The end is nigh for Kira Freije’s metal sculptures. The pair of figures in fireworks (all works cited, 2022) seems to have taken the news well: One drapes a comforting hand on the other’s back as they stare out the window, complacent in each other’s company. Or maybe, as the work’s title suggests, they’re just enjoying the pyrotechnics together. In permanence of a sacred tongue, a stainless steel and cast aluminum figure of a woman bends down on one knee, her mouth agape and her hands clasped in prayer. Is she hoping for salvation in her final moments or simply lost in venerative ecstasy? Oscillating between elation and trepidation, Freije’s humanoid forms revel in the kind of emotional ambiguity often found in medieval apocalypticism.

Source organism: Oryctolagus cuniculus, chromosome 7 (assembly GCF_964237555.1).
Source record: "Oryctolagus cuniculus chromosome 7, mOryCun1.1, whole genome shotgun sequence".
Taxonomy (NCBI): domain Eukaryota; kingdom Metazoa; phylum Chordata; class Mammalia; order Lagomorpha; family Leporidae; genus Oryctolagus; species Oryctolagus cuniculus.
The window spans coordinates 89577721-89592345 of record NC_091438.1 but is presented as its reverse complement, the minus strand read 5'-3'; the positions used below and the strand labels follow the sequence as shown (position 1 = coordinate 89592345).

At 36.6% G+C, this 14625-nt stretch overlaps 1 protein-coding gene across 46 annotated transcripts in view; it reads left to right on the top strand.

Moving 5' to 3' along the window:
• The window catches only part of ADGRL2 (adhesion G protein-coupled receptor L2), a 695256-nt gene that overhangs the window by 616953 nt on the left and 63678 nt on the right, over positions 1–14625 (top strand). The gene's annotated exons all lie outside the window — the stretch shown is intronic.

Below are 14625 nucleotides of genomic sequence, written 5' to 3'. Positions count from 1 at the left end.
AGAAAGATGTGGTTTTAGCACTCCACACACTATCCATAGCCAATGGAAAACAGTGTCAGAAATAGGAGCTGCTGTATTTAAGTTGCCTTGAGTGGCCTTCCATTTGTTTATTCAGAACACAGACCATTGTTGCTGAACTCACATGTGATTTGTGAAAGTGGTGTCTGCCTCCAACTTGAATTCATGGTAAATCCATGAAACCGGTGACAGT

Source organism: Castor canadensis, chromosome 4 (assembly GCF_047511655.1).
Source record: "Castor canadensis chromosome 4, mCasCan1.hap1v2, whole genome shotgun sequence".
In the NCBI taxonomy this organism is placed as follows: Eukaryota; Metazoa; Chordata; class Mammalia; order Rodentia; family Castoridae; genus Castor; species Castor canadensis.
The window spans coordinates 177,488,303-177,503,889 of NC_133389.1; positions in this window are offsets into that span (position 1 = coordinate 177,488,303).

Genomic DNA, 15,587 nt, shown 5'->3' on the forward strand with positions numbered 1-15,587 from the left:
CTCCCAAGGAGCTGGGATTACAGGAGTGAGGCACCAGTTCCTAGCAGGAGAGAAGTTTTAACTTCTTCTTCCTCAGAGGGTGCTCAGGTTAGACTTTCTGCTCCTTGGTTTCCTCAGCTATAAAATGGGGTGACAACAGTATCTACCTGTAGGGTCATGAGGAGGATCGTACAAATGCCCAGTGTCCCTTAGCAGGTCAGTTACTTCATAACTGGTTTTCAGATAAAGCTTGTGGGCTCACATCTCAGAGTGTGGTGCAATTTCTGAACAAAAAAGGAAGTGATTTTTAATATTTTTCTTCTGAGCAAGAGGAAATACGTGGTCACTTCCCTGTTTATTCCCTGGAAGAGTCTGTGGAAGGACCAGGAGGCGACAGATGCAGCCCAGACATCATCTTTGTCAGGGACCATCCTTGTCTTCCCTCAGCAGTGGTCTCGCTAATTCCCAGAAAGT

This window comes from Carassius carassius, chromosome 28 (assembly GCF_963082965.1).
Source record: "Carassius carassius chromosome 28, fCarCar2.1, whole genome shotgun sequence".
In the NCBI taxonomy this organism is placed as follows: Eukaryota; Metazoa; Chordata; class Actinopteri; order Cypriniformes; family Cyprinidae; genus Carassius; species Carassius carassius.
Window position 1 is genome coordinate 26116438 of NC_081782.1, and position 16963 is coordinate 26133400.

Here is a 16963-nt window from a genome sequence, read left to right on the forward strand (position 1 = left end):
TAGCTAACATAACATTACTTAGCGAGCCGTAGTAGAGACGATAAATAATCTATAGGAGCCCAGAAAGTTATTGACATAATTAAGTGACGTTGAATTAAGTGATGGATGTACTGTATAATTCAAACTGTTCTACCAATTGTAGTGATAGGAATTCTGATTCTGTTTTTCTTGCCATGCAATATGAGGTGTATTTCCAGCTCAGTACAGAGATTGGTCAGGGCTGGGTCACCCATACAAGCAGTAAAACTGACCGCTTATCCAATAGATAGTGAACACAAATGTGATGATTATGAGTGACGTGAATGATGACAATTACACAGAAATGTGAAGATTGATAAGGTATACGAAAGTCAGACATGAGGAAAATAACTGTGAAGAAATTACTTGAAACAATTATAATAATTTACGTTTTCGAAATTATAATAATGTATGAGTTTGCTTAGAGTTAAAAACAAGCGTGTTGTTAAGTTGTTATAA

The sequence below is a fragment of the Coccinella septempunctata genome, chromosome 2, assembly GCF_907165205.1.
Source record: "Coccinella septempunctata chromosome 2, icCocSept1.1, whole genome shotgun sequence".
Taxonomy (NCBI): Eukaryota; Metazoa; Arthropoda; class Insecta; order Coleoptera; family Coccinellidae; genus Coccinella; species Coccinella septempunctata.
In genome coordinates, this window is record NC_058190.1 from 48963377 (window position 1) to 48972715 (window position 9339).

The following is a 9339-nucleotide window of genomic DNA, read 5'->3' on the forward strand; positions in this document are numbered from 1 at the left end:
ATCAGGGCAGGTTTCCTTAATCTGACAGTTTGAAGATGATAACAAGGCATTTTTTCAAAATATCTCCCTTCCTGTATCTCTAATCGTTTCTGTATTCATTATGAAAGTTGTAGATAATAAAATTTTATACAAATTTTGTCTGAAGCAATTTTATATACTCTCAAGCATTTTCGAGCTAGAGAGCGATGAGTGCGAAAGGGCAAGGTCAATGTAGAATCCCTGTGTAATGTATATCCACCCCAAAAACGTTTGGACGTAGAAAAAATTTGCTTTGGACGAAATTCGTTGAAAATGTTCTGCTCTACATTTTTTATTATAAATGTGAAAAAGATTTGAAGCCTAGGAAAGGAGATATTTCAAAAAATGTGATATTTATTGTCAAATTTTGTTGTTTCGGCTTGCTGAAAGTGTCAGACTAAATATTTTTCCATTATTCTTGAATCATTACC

Freije’s aesthetic fascination with the Middle Ages extends beyond the poses of her subjects to the rudimentary candelabrums and censer-like lamp sculptures hanging around the room. For works like infallible Mariner, river by night, and Autumn dusk, Freije has manually blown glass inside of a steel frame so that the material bulges from the gaps in its enclosure. The motif of the cage continues in the anthropomorphic figures, whose barrel-like torsos bear a strong formal relationship to Caroline Mesquita’s hedonistic metal robots. Whereas Mesquita reduces her forms to mechanical shells, Freije’s intricate aluminum limbs and faces add a degree of tactility (and thus humanity) to an otherwise inanimate armature. Her figures portend shades of our current flirtation with the end times, a reminder that such a juncture can elicit agony and solace, often at the same time.